Yes, I know, I'm late. Contrast Podcast came out this past Tuesday and I'm only now getting around to posting about it. I'm a delinquent FiL...
This week saw a celebration of 78 rpm vinyl. Indeed, skool doesn't get much older than that, unless you go back to wax cylinders. And what an eclectic celebration it is! Everything from Elvis to Hawaiian hula to Ferrante & Teicher. Truly one of the more contrastic podcasts of late. So don't pull your nose just because there's no Wedding Present, Sufjan Stevens, or Arcade Fire - have a listen to it here and expand your musical horizons! And if you want the tracklisting or are minded to comment, then pop on over here.
Unfortunately I no longer have any 78 rpm records; I believe they got lost somewhere between multiple moves and one basement flood. But my choice this week, Gracie Fields' "Biggest Aspidistra In The World," though ripped from a CD, was originally released back in 1938 on a 78. I was first introduced to Gracie Fields's music some thirteen years ago, under circumstances that spawned what are probably permanent emotional resonances.
Though born Up North in Derbyshire, My Great Uncle Don lived for most of his life in Shoeburyness, close to Southend-on-Sea in Essex. That's about forty miles due East of London. He was a pharmacist and for many years he and his wife, Ida, ran a local chemists in nearby Westcliff-on-Sea. My Father was very close to his Uncle Don and Aunt Ida, and while a teenager and a young adult in the 1940s and 1950s he would frequently visit them, often taking his rugby friends along. He regarded them almost as parents and spoke very fondly both of them and of his time in Southend. Ah, the Kursaal...
For the first few years that I lived in the UK, I would go down from Cambridge to Shoeburyness every so often to visit Uncle Don. By that time he was a widower in his late eighties. Uncle Don looked like a cross between a bulldog and a stout Flemish duchess and was always dapperly dressed in Marks & Spencer best. He was an infallibly polite man, though he held very strong conservative views and did not suffer fools gladly. He also had an dryly impish sense of humour.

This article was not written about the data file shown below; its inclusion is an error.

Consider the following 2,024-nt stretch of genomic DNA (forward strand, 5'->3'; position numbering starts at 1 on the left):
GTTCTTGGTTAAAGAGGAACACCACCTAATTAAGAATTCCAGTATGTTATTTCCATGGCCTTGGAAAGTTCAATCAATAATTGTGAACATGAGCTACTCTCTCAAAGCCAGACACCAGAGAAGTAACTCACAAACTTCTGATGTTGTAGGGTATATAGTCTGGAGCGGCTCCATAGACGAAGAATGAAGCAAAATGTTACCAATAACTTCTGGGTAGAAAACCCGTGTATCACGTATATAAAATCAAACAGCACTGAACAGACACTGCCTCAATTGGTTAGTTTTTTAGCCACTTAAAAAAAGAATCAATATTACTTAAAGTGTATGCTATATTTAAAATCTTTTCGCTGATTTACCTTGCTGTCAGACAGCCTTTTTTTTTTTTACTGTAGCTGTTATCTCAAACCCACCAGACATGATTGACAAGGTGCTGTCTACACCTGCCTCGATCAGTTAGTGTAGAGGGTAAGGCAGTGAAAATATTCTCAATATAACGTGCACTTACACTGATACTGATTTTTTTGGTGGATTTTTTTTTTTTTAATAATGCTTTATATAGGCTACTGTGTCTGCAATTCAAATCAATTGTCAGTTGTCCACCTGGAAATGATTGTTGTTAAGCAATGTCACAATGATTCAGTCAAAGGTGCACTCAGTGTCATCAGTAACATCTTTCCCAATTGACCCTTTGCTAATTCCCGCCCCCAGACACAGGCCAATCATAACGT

My visits always followed the same script. After arriving at Southend Central train station on a Sunday, I would take a taxi to his modest bungalow near the seashore and then we would make our way to Thorpe Hall Golf Club, where he was a highly respected member emeritus. We would first have a drink in the club bar --Uncle Don always had a bottle of Worthington's White Shield strong pale ale-- then decamp to the dining room for a traditional English lunch of overcooked vegetables, decent roast meat of some sort, and a sticky pudding. We would then return to his bungalow, settle into his 1949 vintage sitting room, and chat for a while.
While conversation was occasionally grueling (due largely to his Northern taciturnity), more often than not I got him talking about my Father and The Old Days, and I just lapped up his stories. After a while he would suggest I put the kettle on and we would then sup tea with the TV on until he fell asleep in his armchair. I would then wait a respectable period of time, then loudly declare, as if we had been chatting all along, that Goodness, I'd better think about catching my train back to Cambridge.
Upon getting back to my digs, I would ring my Father in New York to relay the essence of my visit. It was usually late, and I would frequently be grumpy and irritated as a result of British Rail delays. Dad would always thank me for having gone to see Uncle Don, as distance and circumstance meant that he couldn't do so himself. And I was always pleased that I had been able to do it for him, pleased enough to significantly mitigate the irritation and grump.
In late 1994, at the age of 92, Uncle Don took rather poorly. After a spell in a nursing home, he was admitted to hospital following a suspected mild stroke. At the time I had just started work in The City and was in the midst of a distasteful crash-course on Basic Accounting For The Numerically Challenged. Nevertheless, a sense of urgency settled over my debit and credit thoughts, so I told my Father that I would go visit him one evening at Rochford Hospital. When I finally arrived, some two hours after setting out (thanks again, British Rail), I wasn't even certain whether or not he knew I was there; his eyes stared fixedly at the ceiling, and a horrid, raspy breathing laboured out of his gaping mouth. I told him that my Father sent his love and jabbered about I-remember-not-what for about fifteen minutes before taking my leave. He died later that night. My father was more grateful than ever that I had made the visit.
In planning the funeral, my Father asked me to track down a copy of Gracie Field's "Wish Me Luck As You Wave Me Goodbye." Apparently Uncle Don had mentioned to Dad that he'd quite like to have that jaunty song played at his funeral. I located a Gracie compilation, and on the appointed day the song duly rang forth as a conveyor belt carried Uncle Don's coffin from an achingly kitsch chapel into the flaming heart of Southend Crematorium. I remember my Father sobbing openly, oblivious to the confusion of the other attendees who had not been forewarned of the musical choice.
So that's how I met Gracie. And every time I hear her, I think of Uncle Don, overcooked vegetables, Southend-on-Sea, Worthington's White Shield, and journeys on old British Rail slam-door trains.
And of my Father. Crying.
Gracie Fields - Wish Me Luck As You Wave Me Goodbye (buy here or e-here)
Saturday, September 29, 2007
Posted by FiL at 9/29/2007 03:19:00 PM